1 x 8/4-pin EPS/ATX12V connector (600mm)
2 x 8/6-pin PCIe connector (550mm/670mm)
6 x SATA connector (2 x 450mm/570mm/690mm)
3 x 4-pin Molex connector (450mm/570mm/690mm)
1 x Floppy (810mm - attached to Molex)
700W
AC INPUT 100-240 VAC, 50-60 Hz
RAIL +3.3V +5V +12V +5Vsb -12V
MAX OUTPUT 24A 20A 58.3 3A 0.3A
150W 699.6W 15W 3.6W
TOTAL 700W @ 30C
 
Connectors 1 x 24/20-pin motherboard connector (550mm)
1 x 8/4-pin EPS/ATX12V connector (600mm)
4 x 8/6-pin PCIe connector (2 x 550mm/670mm)
9 x SATA connector (3 x 450mm/570mm/690mm)
3 x 4-pin Molex connector (450mm/570mm/690mm)
1 x Floppy (810mm - attached to Molex)

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Source: EVGA

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  • vincentyu1130 - Tuesday, July 03, 2018 - link

    30C means 30 degree Celcius temperature? Reply
  • jabbadap - Tuesday, July 03, 2018 - link

    Yeah, that's correct should say 30°C. It's annoying when they are unable to use proper markings on those, but then again they are Ameeericans. Reply
  • close - Tuesday, July 03, 2018 - link

    30C is indeed degrees Celsius. But where it says "Improvements on the 3.3C", the C actually stands for Volts. (minor typo) Reply
  • Arnulf - Tuesday, July 03, 2018 - link

    These are hardly what "the customers have asked for".

    We, your customers, are asking for you to stop skimping on components to save cents for your profit margins - dump that sleeve bearing fan and replace it with longer lasting bearing design; make the PSU semi-modular; fix the fan profile and passive air flow so that the fan doesn't come online until a certain threshold is reached - given that most non-gaming computers (which these PSUs are aimed at) consume about 30 Watts idle and less than 100 watts under full load the PSU should be able to dissipate those 5-20W passively. Yes, your PSU will cost two dollars more but it will no longer compete with cheap-a$$ crap from LC Power, justifying the price tag.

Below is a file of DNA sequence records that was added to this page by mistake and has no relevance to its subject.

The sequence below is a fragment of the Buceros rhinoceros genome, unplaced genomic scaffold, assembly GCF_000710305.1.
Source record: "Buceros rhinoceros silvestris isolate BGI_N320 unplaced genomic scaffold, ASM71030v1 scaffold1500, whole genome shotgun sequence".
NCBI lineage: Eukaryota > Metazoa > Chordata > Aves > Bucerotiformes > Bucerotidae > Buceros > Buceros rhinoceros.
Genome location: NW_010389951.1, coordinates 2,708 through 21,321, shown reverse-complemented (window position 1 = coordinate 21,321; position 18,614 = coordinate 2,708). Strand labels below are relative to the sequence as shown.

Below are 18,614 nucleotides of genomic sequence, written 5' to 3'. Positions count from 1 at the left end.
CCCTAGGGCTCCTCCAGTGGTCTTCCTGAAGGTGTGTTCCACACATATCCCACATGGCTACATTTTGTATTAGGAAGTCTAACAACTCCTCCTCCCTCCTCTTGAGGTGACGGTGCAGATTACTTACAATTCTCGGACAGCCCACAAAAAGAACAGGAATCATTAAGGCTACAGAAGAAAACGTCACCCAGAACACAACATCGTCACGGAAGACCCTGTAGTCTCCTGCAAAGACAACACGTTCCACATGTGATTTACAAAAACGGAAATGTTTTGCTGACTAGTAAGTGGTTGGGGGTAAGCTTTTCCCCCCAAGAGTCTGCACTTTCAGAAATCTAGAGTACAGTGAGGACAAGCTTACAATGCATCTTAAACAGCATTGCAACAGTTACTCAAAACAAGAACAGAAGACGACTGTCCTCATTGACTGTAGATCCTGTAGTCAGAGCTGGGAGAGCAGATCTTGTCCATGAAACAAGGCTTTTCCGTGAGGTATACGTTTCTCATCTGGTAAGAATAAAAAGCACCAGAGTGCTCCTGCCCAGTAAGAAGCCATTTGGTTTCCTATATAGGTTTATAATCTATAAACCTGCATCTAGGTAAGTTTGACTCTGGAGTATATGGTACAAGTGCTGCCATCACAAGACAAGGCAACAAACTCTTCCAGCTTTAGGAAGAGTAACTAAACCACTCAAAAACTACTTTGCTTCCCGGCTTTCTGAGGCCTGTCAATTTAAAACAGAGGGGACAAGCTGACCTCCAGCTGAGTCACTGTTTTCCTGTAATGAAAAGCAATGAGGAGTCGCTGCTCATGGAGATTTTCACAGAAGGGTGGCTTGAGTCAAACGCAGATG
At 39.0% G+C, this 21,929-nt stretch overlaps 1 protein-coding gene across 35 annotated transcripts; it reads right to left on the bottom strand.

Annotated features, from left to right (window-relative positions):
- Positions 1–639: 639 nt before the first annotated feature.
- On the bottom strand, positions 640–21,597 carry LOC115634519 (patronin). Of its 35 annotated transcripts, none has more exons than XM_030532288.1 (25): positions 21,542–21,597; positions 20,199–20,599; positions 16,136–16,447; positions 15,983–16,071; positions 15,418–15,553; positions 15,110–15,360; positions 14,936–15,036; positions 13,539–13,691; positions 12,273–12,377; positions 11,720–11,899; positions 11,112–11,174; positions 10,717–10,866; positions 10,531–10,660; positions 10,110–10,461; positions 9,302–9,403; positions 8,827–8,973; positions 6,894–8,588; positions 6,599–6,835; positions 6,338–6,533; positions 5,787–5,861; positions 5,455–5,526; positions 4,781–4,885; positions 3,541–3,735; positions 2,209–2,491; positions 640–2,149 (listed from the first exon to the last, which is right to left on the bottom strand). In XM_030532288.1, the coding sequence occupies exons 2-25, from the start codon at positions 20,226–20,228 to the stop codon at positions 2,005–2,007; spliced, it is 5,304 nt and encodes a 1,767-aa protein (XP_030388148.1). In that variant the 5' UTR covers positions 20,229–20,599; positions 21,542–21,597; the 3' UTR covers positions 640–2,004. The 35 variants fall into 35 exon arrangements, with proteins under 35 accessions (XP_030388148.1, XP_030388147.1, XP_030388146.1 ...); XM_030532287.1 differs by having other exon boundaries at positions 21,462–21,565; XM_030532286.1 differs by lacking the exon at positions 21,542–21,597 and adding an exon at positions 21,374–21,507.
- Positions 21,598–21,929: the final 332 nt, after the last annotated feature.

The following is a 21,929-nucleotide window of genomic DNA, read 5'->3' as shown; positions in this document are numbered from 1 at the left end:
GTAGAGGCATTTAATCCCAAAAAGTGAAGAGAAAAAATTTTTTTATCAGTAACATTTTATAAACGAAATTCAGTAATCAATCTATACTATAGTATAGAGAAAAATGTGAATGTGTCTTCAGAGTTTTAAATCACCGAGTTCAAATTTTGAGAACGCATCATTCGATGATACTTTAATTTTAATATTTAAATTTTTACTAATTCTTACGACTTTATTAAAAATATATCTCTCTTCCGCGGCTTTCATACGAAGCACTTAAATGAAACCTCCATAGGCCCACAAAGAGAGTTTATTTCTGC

Reply
  • benedict - Tuesday, July 03, 2018 - link

    How did you come to the conclusion that this isn't made for gaming computers? Reply
  • DanNeely - Tuesday, July 03, 2018 - link

    It doesn't have $20 of frag harder lights smeared all over it, can't be a gaming product in 2018. 🤮🤮🤮 Reply
  • Oxford Guy - Tuesday, July 03, 2018 - link

    A horizontally mounted always-on sleeve bearing fan sounds like a recipe for trouble.

    Also, bronze power supplies may have been cool a decade ago.
    Reply
  • close - Tuesday, July 03, 2018 - link

    To be honest sleeve bearing fans have come a long way. So the reliability of the fan shouldn't really be the argument that kills the purchase in this case. Especially with a 5 year warranty.

    But the Bronze rating and the non-modular design might disqualify it from the shopping list of many people, especially the ones looking at the higher wattage models.
    Reply
  • buxe2quec - Tuesday, July 03, 2018 - link

    Cute, an adapter for floppy drives. Reply
  • Spunjji - Tuesday, July 03, 2018 - link

    Those connectors are still used for a surprising number of esoteric little add-ons. Not needed often, and yet not as useless as they sound. Reply